Thursday, June 28, 2007

Cyberbullying affects 32% of online teens

I have posted at least a few times about Internet safety, specifically on my fear that the threat of cyberpredators has been overblown thanks to NBC Dateline and the news media in general.

However, I have always suspected that the greater threat to student safety on the Internet has been cyberbullying, and now, thanks to the Pew Internet & American Life Project, there are statistics to show that is true.

32% of all teens surveyed reported experiencing at least one of the following things online:

  • Someone forwarding a private message to others or posting it online where others could see it
  • Someone spreading a rumor about them online
  • Someone sending them a threatening message
  • Someone posting an embarrassing picture of them online without their permission

Girls are more likely than boys to be targets, and older teens (15-17) are more likely to be bullied than younger teens (12-14). Another interesting statistic shows that social network users experience cyberbullying more than non-social network users (39% vs. 23%).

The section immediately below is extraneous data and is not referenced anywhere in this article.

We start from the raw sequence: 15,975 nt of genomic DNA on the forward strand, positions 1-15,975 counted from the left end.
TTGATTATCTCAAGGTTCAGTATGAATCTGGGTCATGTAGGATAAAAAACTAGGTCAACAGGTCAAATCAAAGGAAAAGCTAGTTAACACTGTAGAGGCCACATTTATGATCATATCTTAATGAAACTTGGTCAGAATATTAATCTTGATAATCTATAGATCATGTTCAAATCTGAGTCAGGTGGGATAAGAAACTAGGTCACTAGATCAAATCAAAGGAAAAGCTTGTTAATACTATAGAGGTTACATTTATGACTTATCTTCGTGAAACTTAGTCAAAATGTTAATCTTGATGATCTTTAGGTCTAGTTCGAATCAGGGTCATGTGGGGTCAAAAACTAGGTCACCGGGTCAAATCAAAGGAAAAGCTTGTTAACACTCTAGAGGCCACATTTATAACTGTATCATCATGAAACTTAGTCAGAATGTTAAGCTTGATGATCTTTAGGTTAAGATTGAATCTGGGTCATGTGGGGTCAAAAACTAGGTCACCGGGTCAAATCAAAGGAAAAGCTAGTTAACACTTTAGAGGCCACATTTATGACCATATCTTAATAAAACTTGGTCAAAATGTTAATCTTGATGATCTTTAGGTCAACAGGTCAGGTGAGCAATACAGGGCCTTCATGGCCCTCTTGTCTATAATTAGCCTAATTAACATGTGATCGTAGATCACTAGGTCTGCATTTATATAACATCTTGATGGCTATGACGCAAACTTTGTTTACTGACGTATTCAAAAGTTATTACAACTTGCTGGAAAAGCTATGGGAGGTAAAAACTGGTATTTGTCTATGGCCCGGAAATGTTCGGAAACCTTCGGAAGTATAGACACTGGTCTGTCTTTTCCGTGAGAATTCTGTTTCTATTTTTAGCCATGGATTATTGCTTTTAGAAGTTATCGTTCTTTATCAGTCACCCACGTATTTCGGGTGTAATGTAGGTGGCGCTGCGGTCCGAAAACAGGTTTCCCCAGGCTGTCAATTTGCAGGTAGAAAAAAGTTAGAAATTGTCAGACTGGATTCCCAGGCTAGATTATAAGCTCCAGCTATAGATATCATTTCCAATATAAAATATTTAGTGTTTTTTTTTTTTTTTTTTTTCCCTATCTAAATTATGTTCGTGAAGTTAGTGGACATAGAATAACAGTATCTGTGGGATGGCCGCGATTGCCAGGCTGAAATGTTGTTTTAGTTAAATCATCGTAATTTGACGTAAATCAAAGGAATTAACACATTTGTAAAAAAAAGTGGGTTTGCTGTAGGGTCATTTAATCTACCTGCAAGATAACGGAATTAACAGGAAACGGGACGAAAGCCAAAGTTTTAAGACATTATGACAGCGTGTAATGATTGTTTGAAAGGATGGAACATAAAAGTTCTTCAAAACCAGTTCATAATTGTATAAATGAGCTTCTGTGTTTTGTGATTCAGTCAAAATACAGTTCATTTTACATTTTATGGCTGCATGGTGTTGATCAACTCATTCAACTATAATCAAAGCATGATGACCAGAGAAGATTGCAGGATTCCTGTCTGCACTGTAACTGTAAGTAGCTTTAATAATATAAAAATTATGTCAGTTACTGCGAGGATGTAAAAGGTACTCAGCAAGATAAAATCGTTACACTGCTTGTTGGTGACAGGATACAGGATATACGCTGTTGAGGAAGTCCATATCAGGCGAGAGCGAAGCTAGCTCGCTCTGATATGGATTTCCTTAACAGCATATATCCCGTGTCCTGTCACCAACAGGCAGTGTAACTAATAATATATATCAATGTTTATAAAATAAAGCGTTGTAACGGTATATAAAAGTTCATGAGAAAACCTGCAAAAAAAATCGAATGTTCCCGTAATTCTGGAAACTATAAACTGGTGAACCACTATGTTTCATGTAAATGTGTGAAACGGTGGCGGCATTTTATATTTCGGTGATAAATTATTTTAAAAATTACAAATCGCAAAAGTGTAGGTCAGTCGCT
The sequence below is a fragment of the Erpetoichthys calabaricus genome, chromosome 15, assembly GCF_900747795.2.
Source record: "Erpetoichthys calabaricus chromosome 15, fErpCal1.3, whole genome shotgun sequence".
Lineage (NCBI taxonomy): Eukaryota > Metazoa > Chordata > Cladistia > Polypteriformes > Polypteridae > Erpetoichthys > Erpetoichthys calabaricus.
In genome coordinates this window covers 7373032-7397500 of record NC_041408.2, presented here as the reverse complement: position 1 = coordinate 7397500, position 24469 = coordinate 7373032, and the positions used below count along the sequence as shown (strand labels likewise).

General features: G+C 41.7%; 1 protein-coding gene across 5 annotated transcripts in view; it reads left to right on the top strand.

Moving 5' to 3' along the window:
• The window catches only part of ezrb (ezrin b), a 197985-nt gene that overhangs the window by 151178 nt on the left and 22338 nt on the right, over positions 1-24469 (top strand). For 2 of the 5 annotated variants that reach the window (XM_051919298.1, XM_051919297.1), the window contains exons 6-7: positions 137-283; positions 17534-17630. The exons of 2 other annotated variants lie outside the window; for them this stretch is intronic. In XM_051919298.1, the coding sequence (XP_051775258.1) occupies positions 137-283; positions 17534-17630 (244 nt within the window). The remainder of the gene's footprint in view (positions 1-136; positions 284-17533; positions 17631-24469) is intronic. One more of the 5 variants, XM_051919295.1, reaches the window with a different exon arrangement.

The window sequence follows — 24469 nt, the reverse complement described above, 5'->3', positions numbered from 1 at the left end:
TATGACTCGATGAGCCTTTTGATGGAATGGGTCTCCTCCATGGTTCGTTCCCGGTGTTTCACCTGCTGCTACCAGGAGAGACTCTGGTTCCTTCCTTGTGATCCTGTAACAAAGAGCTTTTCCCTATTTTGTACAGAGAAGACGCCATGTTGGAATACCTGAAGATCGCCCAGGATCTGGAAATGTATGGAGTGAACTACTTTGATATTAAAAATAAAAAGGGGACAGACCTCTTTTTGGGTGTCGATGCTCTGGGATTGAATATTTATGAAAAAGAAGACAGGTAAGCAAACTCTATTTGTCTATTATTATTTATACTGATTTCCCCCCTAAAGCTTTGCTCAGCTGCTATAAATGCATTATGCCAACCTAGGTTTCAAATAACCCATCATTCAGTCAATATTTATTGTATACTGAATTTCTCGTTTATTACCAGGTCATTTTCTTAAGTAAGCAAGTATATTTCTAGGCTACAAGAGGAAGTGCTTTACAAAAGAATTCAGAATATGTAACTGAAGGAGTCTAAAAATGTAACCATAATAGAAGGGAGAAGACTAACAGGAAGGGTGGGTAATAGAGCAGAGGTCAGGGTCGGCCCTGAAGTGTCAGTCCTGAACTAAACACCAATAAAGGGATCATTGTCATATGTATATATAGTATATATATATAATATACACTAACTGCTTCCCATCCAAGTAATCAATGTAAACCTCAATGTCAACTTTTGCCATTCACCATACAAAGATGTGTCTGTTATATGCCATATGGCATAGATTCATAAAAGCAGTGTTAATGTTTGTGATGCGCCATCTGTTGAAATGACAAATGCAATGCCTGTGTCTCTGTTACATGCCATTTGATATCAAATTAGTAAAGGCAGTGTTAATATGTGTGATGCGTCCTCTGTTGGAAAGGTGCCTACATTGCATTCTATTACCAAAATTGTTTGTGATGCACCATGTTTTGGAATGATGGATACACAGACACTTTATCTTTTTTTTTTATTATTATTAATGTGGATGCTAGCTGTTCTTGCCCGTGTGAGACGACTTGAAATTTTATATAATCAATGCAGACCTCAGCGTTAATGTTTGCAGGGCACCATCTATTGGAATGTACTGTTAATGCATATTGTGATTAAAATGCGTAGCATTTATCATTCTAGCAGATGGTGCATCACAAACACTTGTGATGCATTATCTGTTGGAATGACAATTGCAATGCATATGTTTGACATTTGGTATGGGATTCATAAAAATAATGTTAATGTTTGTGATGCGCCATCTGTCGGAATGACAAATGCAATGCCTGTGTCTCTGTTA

Yet 67% of the teens surveyed thought that bullying still happens more often OFFLINE than online. 29% thought that bullying occurred more online than offline, and 3% thought bullying happened both places equally.

A total of 935 teens age 12-17 were surveyed in October and November of 2006 and there is a margin of error of 4%.

Read or download the complete report at:

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